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Turnbull Talks: Tom Squires

Posted 16.07.21

As part of our summer range, we honoured Turnbull's Bespoke Pattern Cutter by commissioning three pocket squares featuring charming windsurfer-inspired designs. An avid fan of the sport, George was even more over the moon to find out that the Turnbull marketing team had invited British windsurfing extraordinaire Tom Squires for a Bespoke fitting ahead of his trip to Tokyo later this year.  

The winner of the prestigious Princess Sofia Trophy as part of the British Sailing Team’s windsurfing group and, despite his late start to sailing, has outperformed his teammates on the world stage. We asked him to join us in Bury Street for a fitting and to model some of our new season collection around Mayfair. Find more about his journey to date when we caught up with him in-store. 

Turnbull: First things first, how did you get into windsurfing? And when did you realise that you could take it to your debut Olympics?  

Tom: I got into windsurfing when I was 11, down in Cornwall. It was the summer holidays, and my dad, sister and I saw an old windsurfer for sale, and my dad decided that it would be fun to give it a bash. Initially, mastering the windsurfer was hard when we were on holiday and being able to turn around was just a myth. But we soon got back home to Oxfordshire and found a reservoir and sailing club not 15 mins away from home, which had an RYA Training Center. We took up a weekend course to show us the ropes and then so, spent every Tuesday and Thursday evening at the various evening club sessions.  

Tom with our pattern cutter George, at his bespoke appointment.

I am not a born racer. I got into windsurfing because it was fast, fun and I had a talented group of friends to do it with. I learnt that there was a pathway of racing other kids starting at Oxford Sailing Club between us, then regional, then national, where you could be talent-spotted to race International at Junior then youth level, then into senior. The RYA (Royal Yachting Association) have the best pathway to help kids develop their racing skills in both windsurfing and sailing. And this, along with racing the 'old boys', made an enormous difference to my windsurfing. And when I was 17, I broke through into the senior scene, dropping an apprenticeship in horticulture to go full-time windsurfing.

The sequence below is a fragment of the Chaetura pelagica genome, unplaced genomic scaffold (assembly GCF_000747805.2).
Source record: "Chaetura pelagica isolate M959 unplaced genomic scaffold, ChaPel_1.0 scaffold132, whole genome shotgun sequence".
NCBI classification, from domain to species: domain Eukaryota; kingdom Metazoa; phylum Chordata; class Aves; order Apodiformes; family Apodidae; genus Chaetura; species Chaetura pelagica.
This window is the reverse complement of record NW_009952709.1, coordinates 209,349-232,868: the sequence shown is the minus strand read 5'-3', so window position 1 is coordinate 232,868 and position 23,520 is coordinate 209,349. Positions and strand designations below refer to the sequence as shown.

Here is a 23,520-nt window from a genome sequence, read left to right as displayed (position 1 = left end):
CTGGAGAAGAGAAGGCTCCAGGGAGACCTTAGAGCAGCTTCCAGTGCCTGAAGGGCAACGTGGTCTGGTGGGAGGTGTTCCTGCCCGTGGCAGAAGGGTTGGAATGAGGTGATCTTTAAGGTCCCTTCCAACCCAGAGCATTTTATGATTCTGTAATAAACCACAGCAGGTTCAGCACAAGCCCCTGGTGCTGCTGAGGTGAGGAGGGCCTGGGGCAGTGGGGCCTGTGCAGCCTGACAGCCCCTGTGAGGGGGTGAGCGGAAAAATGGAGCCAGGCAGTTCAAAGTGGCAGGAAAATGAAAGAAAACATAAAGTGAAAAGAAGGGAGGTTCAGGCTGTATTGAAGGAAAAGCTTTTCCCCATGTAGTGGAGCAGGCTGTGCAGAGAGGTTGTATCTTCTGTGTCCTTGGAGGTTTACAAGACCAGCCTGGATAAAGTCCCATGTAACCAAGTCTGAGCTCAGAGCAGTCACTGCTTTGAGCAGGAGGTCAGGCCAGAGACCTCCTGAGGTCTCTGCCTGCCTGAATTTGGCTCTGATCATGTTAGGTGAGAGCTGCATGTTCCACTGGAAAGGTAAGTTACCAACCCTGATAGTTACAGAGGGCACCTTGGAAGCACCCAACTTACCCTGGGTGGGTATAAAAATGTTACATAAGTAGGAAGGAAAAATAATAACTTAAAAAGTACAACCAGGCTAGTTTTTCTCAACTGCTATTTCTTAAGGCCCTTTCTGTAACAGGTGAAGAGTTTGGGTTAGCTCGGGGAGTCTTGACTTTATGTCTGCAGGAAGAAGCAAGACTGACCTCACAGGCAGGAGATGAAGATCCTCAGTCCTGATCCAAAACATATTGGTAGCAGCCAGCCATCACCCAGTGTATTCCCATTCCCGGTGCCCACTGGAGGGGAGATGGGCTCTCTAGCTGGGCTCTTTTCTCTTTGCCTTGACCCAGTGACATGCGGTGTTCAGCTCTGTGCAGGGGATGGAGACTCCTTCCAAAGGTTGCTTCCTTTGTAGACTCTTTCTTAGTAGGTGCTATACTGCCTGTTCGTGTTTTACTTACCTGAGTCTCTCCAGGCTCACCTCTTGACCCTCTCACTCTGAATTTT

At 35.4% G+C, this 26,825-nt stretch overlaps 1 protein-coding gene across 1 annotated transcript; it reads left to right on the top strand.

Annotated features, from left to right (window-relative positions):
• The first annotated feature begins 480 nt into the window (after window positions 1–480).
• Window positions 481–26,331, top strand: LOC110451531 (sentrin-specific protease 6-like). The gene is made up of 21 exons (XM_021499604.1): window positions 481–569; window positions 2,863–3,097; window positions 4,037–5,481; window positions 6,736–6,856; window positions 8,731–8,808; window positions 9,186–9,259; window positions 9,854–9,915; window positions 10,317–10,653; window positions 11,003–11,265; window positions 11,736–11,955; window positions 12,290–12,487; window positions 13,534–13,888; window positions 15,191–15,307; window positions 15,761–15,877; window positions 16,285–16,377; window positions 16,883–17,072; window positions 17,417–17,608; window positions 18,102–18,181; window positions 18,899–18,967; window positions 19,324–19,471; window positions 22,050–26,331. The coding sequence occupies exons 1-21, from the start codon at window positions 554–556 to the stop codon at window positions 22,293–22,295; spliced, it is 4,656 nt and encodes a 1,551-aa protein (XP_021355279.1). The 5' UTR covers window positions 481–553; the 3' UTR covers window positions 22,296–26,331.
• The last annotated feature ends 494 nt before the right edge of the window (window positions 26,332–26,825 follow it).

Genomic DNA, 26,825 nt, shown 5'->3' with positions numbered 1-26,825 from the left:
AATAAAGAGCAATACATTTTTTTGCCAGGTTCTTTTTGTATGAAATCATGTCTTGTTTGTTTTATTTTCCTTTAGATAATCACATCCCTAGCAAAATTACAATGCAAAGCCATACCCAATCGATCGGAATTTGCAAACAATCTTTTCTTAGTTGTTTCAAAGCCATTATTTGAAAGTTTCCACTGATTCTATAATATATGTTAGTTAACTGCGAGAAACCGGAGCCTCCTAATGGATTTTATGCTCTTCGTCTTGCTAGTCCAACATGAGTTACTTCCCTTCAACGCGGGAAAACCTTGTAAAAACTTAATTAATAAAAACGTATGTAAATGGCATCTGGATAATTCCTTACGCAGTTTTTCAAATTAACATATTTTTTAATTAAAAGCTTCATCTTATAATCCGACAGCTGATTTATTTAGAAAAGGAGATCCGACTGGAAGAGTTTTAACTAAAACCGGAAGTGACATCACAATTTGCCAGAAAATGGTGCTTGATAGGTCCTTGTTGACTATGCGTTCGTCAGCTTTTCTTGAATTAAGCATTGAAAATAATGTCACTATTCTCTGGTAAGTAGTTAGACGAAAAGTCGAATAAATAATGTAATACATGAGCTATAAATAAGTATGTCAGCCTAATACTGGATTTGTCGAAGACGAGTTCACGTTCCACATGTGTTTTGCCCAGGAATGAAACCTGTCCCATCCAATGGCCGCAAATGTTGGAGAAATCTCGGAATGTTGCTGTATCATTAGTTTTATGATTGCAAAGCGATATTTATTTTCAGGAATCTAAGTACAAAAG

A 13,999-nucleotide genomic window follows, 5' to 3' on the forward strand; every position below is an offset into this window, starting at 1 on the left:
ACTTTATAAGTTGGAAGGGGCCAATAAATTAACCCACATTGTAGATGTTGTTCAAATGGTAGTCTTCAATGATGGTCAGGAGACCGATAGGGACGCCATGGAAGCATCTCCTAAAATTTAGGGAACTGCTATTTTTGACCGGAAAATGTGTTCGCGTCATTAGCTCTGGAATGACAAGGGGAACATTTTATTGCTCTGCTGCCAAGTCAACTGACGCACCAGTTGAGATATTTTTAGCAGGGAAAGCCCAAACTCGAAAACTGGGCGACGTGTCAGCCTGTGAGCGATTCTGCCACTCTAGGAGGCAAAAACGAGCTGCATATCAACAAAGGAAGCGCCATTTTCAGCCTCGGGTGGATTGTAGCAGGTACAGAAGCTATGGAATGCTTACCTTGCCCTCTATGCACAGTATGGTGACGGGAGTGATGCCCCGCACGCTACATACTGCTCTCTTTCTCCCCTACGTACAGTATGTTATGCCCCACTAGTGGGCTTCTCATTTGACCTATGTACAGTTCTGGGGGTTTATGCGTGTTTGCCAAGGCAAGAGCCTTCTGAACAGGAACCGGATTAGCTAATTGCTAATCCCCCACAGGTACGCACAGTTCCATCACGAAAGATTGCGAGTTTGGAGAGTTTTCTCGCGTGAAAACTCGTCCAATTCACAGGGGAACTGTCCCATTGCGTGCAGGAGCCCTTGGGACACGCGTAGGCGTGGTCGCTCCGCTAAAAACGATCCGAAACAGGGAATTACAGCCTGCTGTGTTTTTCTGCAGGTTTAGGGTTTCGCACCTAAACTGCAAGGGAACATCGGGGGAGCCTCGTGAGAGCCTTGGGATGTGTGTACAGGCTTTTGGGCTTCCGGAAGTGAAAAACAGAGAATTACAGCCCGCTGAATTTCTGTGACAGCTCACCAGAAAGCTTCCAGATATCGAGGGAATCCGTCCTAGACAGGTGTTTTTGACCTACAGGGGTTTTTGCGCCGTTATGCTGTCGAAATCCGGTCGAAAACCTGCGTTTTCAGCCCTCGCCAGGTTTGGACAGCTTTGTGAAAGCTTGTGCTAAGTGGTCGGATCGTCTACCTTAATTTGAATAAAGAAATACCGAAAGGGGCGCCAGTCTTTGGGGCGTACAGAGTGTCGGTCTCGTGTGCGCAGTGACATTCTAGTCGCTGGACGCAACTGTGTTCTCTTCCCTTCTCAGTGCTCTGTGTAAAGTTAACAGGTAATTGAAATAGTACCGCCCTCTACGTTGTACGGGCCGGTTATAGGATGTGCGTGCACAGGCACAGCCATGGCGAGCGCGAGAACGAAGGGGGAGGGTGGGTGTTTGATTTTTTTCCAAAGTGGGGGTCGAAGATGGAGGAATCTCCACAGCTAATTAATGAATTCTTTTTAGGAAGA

Before you got into windsurfing, you were an avid gardener. If you were not busy representing the UK in windsurfing, do you think you would return to those roots?  

It is likely, my love of the outdoors and working hard is what has helped both my windsurfing and being in the garden. On the other hand, windsurfing has given me so many experiences it has made me realise there are so many things I am interested in its scary not having a plan after windsurfing but also exciting!  

You moved from Oxfordshire to Weymouth, the home of British Sailing, to pursue windsurfing. What has been the biggest challenge moving away from home, and how has the sailing community in Weymouth helped?  

Not being able to windsurf with my dad & Sister. Getting advice from Mum, the simple things that help you at 'adulting'.  

Luckily, there are a group of like-minded guys and gals in Weymouth to help figure things out. Although our perception of reality has become slightly warped, as a group of individuals sailing a range of windsurfers, catamarans, kite foilers and dinghies, we do well and winning medals within the British Sailing Team. Everyone is devoted to their sport, and it is hard not to be driven and pursue not just getting to the Olympics but with a chance to medal.  


Tom choses his fabric, 1255 36.

With the pandemic making international travel difficult, your road to the Olympics has been complicated and must have been frustrating at times. Are you finally feeling the famous 'Olympic buzz', and what are you most looking forward to about finally returning to Tokyo to compete?  

Yeah, the Olympic buzz has come in hot and fast, so many emotions and not going to lie, a healthy amount of covid stress and uncertainty with it! Along with Brexit, it has been tricky, to say the least. But I am more driven than ever to make every moment count.  

Finally, do you have any secret rituals that you complete before you compete? And what weather conditions should we all manifest to ensure you have the best chance of medaling in Tokyo?  

No real rituals, but when I am getting ready for the race, minutes before the start, I go for some speed tests. This is when you can get some confidence in your speed. This is where I come into my own and be outright slow! Normally, you would be worried, but that is when I am like, 'this is my jam, I'm always slow before a race'. Then I know I am ready to bash out a standout day! Sometimes it is worth being slow before a race, just to see the fear in my coaches' eyes! If you can please send over 15-20 knots of breeze, flat water, minimal gusts and shifts and a bit of sunshine, that will be perfect – thank you! 

Image Credits: Alex Natt and NewWave Windsurfing

Daniel Challis

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